A Soft-Paste Vincennes Porcelain Plate, circa 1754

Elaborate early factory mark in blue, adjacent painter’s mark of dividers thought to be for Mutel (active at Sèvres 1754-59, 1765-67, 1771-74).  Boldly incised mark M which perhaps it can be read as W

This is the early shape of assiette à gauderons designed by the silversmith Duplessis for the Vincennes manufactory around 1752.  This shape was used for the first batch of plates for Louis XV’s first great ground colour dinner service, the bleu céleste service made from 1753 to 1755.  Plates from that service now in the collection of the Duke of Buccleuch at Boughton House all have the similar interlaced Ls factory mark with dots and no date-letter like our plate.  Its’ rococo scroll gadroons are bold in outline, and the modelling of the edge of the well is echoed on the reverse.  This last feature came from the influence of silver plate forms and was simplified a year later by the porcelain factory.

The dividers mark was formerly believed to be that of the painter Mutel, but the expert David Peters now considers that Mutel painted landscapes not figures.  In any case, Mutel only started work in 1754.  See, David Peters, Decorator and date marks on C18th Vincennes and Sèvres porcelain, 2019.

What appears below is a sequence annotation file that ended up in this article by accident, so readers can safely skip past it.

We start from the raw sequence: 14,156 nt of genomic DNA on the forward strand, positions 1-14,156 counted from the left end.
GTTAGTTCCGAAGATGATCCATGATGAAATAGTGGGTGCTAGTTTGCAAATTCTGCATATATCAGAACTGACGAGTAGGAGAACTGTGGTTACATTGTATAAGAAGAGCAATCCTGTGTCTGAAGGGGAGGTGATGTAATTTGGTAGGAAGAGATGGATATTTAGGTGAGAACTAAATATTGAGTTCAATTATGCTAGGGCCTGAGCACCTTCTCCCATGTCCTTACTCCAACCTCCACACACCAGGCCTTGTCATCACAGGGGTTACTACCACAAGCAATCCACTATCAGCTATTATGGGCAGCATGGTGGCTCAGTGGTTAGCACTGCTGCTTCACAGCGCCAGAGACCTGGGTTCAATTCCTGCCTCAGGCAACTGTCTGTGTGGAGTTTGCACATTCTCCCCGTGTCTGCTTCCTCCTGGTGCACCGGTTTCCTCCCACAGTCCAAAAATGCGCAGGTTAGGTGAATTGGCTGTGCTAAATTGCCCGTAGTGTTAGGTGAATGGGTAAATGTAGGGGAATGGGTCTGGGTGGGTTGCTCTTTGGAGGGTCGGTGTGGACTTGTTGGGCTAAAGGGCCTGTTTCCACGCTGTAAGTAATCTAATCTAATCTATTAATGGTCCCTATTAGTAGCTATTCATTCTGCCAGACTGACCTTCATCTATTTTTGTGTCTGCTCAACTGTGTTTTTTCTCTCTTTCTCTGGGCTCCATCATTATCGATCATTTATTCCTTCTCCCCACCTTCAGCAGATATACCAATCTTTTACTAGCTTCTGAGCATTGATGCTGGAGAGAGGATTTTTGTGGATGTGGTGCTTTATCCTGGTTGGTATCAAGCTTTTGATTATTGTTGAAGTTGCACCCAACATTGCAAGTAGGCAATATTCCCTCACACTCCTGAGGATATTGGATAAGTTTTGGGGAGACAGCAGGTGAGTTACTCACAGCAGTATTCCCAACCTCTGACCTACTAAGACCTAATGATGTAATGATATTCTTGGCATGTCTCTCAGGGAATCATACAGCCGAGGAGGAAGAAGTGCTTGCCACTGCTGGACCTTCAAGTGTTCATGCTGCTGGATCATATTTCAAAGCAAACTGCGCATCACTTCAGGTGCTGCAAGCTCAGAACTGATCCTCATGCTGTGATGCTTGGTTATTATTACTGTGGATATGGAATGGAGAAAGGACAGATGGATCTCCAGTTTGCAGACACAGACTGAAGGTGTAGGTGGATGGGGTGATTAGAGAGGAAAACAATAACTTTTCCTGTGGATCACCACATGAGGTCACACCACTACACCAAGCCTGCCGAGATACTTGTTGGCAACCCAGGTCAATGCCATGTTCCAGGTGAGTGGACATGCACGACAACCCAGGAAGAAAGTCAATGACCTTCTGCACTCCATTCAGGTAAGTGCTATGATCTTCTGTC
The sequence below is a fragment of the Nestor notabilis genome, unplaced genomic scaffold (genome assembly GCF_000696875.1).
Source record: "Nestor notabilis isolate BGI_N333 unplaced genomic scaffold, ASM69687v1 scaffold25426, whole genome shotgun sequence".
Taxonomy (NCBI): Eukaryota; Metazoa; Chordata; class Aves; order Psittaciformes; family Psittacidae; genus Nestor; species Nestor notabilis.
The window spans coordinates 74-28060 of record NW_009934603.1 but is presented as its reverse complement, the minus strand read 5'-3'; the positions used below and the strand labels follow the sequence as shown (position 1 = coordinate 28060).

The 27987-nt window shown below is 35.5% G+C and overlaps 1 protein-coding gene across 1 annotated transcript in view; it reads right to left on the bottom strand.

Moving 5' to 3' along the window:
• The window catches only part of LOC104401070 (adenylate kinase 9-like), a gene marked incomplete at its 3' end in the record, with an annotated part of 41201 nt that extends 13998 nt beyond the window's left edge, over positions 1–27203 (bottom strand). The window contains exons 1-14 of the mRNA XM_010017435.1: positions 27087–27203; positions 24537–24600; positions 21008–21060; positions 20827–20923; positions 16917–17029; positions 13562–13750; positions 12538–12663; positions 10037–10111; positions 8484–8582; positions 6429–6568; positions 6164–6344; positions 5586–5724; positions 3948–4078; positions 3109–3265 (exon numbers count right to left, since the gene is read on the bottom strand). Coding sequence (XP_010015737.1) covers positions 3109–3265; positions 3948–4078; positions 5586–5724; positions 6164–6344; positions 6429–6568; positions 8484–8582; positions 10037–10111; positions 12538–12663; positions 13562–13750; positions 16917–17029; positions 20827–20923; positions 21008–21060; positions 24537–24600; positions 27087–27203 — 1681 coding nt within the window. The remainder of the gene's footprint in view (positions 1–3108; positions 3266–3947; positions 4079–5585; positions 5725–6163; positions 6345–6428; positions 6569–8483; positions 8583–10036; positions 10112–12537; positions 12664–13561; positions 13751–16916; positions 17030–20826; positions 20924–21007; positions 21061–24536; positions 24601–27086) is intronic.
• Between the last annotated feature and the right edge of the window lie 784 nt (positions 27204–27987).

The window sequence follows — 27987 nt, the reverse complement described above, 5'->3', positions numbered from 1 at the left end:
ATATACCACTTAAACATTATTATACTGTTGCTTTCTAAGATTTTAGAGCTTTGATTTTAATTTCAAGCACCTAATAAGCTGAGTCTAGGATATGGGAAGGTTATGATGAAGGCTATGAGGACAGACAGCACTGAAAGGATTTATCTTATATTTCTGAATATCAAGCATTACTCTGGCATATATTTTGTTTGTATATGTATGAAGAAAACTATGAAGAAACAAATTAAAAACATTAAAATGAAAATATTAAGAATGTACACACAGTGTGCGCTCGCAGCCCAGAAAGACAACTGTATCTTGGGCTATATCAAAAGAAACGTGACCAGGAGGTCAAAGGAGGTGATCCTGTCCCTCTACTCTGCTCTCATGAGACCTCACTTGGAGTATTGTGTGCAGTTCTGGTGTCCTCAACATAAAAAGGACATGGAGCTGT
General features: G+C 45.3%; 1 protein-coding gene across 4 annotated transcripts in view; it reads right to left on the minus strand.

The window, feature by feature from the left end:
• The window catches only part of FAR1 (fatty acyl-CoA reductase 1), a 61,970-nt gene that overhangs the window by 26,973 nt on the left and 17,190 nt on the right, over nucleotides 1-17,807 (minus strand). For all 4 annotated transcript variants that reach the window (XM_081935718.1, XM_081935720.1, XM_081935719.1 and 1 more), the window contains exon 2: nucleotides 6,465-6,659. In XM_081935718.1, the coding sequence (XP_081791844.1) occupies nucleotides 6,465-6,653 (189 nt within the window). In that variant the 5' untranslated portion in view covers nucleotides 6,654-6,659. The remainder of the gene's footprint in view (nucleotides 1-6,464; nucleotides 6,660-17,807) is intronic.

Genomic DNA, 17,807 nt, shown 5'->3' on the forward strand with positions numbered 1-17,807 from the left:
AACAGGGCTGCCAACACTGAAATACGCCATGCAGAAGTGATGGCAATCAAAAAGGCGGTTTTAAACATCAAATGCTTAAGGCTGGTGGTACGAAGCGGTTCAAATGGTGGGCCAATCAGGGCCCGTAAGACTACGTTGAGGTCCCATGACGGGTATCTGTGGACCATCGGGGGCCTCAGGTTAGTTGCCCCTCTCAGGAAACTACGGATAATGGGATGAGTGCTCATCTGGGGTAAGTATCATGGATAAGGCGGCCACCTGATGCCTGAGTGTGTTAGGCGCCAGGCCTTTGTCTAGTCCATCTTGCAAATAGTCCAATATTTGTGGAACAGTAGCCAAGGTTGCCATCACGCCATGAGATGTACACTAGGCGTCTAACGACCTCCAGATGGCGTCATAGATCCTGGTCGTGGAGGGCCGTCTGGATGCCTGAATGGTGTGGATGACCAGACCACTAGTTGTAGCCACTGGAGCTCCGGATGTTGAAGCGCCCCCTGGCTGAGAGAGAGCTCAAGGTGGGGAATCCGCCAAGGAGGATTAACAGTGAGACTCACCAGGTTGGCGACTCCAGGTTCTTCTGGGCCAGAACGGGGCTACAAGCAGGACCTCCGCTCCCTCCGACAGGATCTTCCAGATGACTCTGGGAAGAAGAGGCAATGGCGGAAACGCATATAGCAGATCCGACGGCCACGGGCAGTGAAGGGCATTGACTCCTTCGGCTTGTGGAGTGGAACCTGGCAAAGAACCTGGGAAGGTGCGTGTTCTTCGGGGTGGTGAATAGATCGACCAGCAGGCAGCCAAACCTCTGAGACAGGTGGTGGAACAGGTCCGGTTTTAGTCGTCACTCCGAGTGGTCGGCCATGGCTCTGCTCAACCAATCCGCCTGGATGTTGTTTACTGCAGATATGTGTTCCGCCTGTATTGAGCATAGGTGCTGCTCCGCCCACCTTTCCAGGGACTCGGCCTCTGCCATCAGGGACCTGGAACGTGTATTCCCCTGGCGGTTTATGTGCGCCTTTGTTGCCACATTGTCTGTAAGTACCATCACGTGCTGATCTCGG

Further plates of this same shape and decoration are known: one in the Sèvres Museum, one in the Musée des Arts Décoratifs, Paris (Vincennes catalogue, 1977-78, nos. 15 and 16), and one formerly in the Charles-Otto Ziesenis collection (sold Christie’s Paris, 6 December 2001, lot 117).

They may well come from the set of twelve plates “à gauderons” decorated with “enfants camayeux” sold to the marchand-mercier Bazin on 14 January 1754.  Another set of plates was sold for cash on 21 August 1753 with the same decoration and price, but the name of the plate shape is not specified in the sales registers for that second group.

Height 4cm
Diameter 25cm

10654

£ 4,800

 

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